March 31, 2020

Can Churches Actually Close?

Regardless of the outbreak of COVID-19, church is never and should never be closed. Why? Because church is not a building. Church is people. “You are a chosen generation, a royal priesthood, a holy nation, His own special people, that you may proclaim the praises of Him who called you out of darkness into His marvelous light” (1 Pet. 2:9, NKJV). Therefore, as long as there are people of God, there is church.

Buildings are only places for worship. By “church building” we mean a building dedicated by God’s people where they can have their regular worship, especially on Saturday (Sabbath). A church building may be closed, but the church — God’s people — remain!

Church buildings or places of worship may be closed overnight by natural disasters, wars, and unexpected things. Since February 2020, many places of worship have been closed around the world.

On Saturdays (Sabbaths), what do we do in our church building? Yes, we meet friends, we greet one another, we sing and listen to worship music, we praise God, we discuss Sabbath School lessons, we listen to a sermon, our children love to listen to good Christian stories. Can we do all these alone or with our family in our houses, due to our cooperation and support to the government instruction for self-isolation to suppress the spread of the coronavirus? The answer is, “Yes, we can do most of these activities on Saturday (Sabbath) at home.”

We need to understand that in the time of the early church, Christians gathered together at their homes for their regular meetings. Several families may come and worship together in one house (e.g., Rom. 16:5; 1 Cor. 16:19; Col. 4:15). That is why, when Saul (who was later known as Paul) was trying to persecute and banish the Christians, he went “from house to house” and dragged people out and put them in prison. Why from house to house? Because the church was there!

Given this fact, we should remember that the idea of having a church building is certainly biblical. It is a place dedicated to God, where His people may come together to worship Him. That is why the “temple” of God in the Bible is also called “the house of the Lord.” They are used interchangeably (e.g., Ezek. 8:16; Zech. 8:9). 

When people come together on Saturday (Sabbath) to meet in their church building or place of worship, they can do more than they could if each person or each family stayed home and had personal devotions or watched a worship service on a live stream. The functions of fellowship, mission planning, encouraging one another, communal activities and services, closeness, and physical presence are best fulfilled when people come together to worship.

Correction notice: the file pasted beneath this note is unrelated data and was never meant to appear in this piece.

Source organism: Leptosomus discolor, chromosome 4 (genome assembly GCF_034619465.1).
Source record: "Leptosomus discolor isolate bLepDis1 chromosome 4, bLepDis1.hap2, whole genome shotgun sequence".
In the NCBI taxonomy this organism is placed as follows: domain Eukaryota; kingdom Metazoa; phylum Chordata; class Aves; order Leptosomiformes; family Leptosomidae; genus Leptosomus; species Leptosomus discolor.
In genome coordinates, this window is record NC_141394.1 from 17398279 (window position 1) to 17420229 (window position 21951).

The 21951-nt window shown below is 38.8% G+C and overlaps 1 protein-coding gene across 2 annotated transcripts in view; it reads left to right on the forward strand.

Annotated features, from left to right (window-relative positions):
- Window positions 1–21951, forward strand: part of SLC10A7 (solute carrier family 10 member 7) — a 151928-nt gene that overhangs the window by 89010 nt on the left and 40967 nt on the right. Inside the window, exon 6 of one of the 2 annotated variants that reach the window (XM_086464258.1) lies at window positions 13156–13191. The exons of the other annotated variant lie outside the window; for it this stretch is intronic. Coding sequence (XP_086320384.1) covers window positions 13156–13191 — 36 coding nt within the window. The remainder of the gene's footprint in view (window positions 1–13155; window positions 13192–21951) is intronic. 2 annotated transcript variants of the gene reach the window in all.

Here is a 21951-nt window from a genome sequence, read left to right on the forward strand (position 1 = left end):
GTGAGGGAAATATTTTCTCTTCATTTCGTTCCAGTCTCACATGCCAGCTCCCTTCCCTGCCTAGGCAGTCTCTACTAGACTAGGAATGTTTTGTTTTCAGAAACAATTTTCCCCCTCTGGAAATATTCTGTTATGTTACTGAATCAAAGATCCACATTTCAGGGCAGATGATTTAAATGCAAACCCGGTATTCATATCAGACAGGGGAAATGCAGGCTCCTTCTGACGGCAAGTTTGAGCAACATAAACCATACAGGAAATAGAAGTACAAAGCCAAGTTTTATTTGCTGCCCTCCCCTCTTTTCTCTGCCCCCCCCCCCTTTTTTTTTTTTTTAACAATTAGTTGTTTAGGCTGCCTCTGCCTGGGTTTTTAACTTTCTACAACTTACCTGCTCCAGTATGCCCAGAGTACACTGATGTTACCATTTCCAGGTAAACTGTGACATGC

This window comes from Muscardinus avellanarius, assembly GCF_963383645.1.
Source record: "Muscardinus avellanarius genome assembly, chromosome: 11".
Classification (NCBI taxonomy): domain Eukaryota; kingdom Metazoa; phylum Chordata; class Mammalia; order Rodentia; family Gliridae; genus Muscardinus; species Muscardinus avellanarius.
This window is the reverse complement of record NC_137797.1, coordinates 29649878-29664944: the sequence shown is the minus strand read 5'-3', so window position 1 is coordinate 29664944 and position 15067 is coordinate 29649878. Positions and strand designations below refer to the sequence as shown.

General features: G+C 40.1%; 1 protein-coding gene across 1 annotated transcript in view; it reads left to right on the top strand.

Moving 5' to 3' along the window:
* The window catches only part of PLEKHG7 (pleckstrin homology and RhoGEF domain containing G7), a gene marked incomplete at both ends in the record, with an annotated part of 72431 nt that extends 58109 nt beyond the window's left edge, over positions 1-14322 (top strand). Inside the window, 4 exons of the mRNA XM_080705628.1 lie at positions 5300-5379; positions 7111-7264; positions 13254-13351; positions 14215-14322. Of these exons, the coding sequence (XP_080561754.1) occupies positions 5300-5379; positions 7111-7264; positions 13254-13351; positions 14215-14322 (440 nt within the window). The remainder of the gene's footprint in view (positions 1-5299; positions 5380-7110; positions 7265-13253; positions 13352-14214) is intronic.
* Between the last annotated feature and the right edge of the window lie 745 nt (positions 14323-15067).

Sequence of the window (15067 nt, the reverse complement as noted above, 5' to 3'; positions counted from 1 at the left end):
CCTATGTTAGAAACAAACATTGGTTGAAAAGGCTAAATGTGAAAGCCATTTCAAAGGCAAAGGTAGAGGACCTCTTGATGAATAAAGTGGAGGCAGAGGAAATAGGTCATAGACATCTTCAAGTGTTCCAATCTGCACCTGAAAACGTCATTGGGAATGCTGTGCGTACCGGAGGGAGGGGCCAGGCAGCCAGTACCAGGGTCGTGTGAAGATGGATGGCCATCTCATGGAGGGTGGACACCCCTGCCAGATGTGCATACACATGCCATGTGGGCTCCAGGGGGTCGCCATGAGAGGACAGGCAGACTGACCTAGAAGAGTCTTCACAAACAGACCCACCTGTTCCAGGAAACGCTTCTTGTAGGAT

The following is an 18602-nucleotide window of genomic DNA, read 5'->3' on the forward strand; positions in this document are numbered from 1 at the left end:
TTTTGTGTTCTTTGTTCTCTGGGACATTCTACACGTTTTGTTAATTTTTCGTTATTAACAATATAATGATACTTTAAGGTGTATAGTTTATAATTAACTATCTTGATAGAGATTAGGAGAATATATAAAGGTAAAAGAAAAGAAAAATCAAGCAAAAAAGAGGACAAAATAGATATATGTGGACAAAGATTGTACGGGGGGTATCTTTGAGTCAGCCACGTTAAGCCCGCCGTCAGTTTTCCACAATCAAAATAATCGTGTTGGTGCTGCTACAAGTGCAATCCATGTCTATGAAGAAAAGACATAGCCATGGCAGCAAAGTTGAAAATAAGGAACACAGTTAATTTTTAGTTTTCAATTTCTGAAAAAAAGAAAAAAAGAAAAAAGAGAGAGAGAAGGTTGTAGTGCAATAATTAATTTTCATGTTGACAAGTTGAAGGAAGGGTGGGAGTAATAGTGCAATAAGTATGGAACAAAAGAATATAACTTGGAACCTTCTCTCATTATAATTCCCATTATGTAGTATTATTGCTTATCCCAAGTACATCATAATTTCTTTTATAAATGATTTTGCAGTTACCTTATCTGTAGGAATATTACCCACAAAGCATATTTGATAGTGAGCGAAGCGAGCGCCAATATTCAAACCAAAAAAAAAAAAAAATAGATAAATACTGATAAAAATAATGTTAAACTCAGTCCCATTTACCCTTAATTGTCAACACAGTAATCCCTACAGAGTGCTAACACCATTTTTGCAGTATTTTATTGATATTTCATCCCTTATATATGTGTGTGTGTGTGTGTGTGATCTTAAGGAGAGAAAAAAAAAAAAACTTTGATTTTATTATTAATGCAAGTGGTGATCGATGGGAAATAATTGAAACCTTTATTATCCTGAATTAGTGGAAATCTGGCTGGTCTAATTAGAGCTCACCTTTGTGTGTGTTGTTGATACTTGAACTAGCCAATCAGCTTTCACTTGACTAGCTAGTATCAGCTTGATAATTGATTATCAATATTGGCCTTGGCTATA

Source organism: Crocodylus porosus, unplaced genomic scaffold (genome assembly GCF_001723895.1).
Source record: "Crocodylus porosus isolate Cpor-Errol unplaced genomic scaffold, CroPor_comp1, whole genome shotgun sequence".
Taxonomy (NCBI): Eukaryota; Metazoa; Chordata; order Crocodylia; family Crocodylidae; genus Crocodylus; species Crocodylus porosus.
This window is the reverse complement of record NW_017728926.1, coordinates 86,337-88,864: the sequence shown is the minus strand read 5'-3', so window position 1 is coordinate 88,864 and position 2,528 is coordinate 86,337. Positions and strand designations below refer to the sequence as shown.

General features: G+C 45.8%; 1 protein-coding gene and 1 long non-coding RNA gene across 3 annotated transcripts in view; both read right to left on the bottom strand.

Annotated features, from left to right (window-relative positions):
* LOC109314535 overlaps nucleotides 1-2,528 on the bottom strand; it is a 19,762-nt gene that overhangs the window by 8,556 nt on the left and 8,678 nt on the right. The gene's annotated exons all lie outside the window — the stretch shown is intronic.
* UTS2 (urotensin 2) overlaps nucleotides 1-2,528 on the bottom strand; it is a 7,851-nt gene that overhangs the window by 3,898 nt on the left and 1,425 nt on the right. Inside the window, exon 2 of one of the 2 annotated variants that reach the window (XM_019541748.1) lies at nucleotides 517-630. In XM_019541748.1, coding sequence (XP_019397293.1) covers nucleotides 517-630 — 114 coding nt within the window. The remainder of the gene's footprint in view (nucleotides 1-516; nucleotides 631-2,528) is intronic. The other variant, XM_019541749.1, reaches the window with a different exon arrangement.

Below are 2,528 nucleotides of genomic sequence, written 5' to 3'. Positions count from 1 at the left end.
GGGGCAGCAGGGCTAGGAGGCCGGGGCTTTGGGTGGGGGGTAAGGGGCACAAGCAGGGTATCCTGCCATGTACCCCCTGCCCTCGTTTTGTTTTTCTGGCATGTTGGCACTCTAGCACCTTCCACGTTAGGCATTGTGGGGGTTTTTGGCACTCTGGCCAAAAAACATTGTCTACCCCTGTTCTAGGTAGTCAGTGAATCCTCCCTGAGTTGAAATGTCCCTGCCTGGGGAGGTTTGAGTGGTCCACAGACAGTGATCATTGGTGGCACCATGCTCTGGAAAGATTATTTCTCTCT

However, when an unexpected and unavoidable circumstance, such as the outbreak of COVID-19, requires God's people to celebrate Sabbath while physically alone or with family members at home, they will receive from God the same Sabbath blessings. God is present there. He has promised in Isaiah 58:13, 14: “If you turn away your foot from the Sabbath, from doing your pleasure on My holy day, and call the Sabbath a delight, the holy day of the Lord honorable, and shall honor Him, not doing your own ways, nor finding your pleasure, nor speaking your own words, then you shall delight yourself in the Lord; and I will cause you to ride on the high hills of the earth, and feed you with the heritage of Jacob, your father. The mouth of the Lord has spoken” (NKJV).

Jesus promised: “For where two or three are gathered together in My name, I am there in the midst of them” (Matt. 18:20, NKJV). Even when you are alone in self-isolation due to the coronavirus, He is our Good Shepherd (John 10:11), and He will be with you, just as He was with John on Patmos on the Lord’s day (Rev. 1:10). The church should never be closed, because you are His church, and the head of the church is Christ (Eph. 5:23; Col. 1:18).

The original version of this commentary was posted on the Northern Asia-Pacific Division news site.